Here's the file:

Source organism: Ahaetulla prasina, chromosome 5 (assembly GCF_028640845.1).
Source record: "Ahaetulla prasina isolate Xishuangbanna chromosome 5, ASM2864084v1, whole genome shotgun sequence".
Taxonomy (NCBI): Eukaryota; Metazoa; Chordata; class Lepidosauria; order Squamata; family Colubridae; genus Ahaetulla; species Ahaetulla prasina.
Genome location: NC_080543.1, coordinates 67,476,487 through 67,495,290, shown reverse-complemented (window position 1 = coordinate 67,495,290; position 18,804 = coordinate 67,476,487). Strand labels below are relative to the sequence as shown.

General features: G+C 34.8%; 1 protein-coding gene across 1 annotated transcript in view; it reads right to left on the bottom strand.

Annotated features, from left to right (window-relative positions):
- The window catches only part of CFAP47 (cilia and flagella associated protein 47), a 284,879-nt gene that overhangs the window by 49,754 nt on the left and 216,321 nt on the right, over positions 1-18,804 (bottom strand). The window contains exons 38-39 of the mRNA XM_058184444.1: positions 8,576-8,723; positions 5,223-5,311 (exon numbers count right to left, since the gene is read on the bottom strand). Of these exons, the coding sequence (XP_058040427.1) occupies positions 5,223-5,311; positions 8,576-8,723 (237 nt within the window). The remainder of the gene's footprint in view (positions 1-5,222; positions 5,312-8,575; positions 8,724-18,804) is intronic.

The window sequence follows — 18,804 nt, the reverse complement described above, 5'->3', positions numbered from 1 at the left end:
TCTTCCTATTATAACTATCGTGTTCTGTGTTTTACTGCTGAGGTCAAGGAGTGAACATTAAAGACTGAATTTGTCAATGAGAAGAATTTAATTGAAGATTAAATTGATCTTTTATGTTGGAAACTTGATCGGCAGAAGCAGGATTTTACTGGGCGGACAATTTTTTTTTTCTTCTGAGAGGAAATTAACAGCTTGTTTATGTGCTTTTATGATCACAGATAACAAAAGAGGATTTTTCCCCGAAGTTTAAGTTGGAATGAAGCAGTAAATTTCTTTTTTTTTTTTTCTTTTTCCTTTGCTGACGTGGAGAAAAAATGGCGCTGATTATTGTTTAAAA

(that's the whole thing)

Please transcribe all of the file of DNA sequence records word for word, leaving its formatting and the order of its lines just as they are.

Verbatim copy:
Source organism: Ahaetulla prasina, chromosome 5 (assembly GCF_028640845.1).
Source record: "Ahaetulla prasina isolate Xishuangbanna chromosome 5, ASM2864084v1, whole genome shotgun sequence".
Taxonomy (NCBI): Eukaryota; Metazoa; Chordata; class Lepidosauria; order Squamata; family Colubridae; genus Ahaetulla; species Ahaetulla prasina.
Genome location: NC_080543.1, coordinates 67,476,487 through 67,495,290, shown reverse-complemented (window position 1 = coordinate 67,495,290; position 18,804 = coordinate 67,476,487). Strand labels below are relative to the sequence as shown.

General features: G+C 34.8%; 1 protein-coding gene across 1 annotated transcript in view; it reads right to left on the bottom strand.

Annotated features, from left to right (window-relative positions):
- The window catches only part of CFAP47 (cilia and flagella associated protein 47), a 284,879-nt gene that overhangs the window by 49,754 nt on the left and 216,321 nt on the right, over positions 1-18,804 (bottom strand). The window contains exons 38-39 of the mRNA XM_058184444.1: positions 8,576-8,723; positions 5,223-5,311 (exon numbers count right to left, since the gene is read on the bottom strand). Of these exons, the coding sequence (XP_058040427.1) occupies positions 5,223-5,311; positions 8,576-8,723 (237 nt within the window). The remainder of the gene's footprint in view (positions 1-5,222; positions 5,312-8,575; positions 8,724-18,804) is intronic.

The window sequence follows — 18,804 nt, the reverse complement described above, 5'->3', positions numbered from 1 at the left end:
TCTTCCTATTATAACTATCGTGTTCTGTGTTTTACTGCTGAGGTCAAGGAGTGAACATTAAAGACTGAATTTGTCAATGAGAAGAATTTAATTGAAGATTAAATTGATCTTTTATGTTGGAAACTTGATCGGCAGAAGCAGGATTTTACTGGGCGGACAATTTTTTTTTTCTTCTGAGAGGAAATTAACAGCTTGTTTATGTGCTTTTATGATCACAGATAACAAAAGAGGATTTTTCCCCGAAGTTTAAGTTGGAATGAAGCAGTAAATTTCTTTTTTTTTTTTTCTTTTTCCTTTGCTGACGTGGAGAAAAAATGGCGCTGATTATTGTTTAAAA